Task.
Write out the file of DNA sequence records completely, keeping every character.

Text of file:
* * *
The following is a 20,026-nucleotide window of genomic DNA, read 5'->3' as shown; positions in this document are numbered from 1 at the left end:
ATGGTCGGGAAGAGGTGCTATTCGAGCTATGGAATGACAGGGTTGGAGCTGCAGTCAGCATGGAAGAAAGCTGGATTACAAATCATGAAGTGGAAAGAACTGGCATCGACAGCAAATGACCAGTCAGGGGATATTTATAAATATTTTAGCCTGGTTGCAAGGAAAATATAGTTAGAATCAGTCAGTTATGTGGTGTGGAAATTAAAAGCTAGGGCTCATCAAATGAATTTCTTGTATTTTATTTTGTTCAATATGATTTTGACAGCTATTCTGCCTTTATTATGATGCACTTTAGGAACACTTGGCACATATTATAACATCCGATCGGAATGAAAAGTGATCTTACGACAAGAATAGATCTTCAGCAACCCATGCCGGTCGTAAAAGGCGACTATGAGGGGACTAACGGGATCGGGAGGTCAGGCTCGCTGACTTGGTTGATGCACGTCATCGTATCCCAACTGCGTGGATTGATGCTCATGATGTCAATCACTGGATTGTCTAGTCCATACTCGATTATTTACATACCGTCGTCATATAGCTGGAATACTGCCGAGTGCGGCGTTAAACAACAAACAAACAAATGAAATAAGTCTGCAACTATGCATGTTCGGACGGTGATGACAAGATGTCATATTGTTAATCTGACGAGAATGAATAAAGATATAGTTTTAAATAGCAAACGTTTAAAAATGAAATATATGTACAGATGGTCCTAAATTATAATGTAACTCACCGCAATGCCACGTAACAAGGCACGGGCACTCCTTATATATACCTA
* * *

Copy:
The following is a 20,026-nucleotide window of genomic DNA, read 5'->3' as shown; positions in this document are numbered from 1 at the left end:
ATGGTCGGGAAGAGGTGCTATTCGAGCTATGGAATGACAGGGTTGGAGCTGCAGTCAGCATGGAAGAAAGCTGGATTACAAATCATGAAGTGGAAAGAACTGGCATCGACAGCAAATGACCAGTCAGGGGATATTTATAAATATTTTAGCCTGGTTGCAAGGAAAATATAGTTAGAATCAGTCAGTTATGTGGTGTGGAAATTAAAAGCTAGGGCTCATCAAATGAATTTCTTGTATTTTATTTTGTTCAATATGATTTTGACAGCTATTCTGCCTTTATTATGATGCACTTTAGGAACACTTGGCACATATTATAACATCCGATCGGAATGAAAAGTGATCTTACGACAAGAATAGATCTTCAGCAACCCATGCCGGTCGTAAAAGGCGACTATGAGGGGACTAACGGGATCGGGAGGTCAGGCTCGCTGACTTGGTTGATGCACGTCATCGTATCCCAACTGCGTGGATTGATGCTCATGATGTCAATCACTGGATTGTCTAGTCCATACTCGATTATTTACATACCGTCGTCATATAGCTGGAATACTGCCGAGTGCGGCGTTAAACAACAAACAAACAAATGAAATAAGTCTGCAACTATGCATGTTCGGACGGTGATGACAAGATGTCATATTGTTAATCTGACGAGAATGAATAAAGATATAGTTTTAAATAGCAAACGTTTAAAAATGAAATATATGTACAGATGGTCCTAAATTATAATGTAACTCACCGCAATGCCACGTAACAAGGCACGGGCACTCCTTATATATACCTA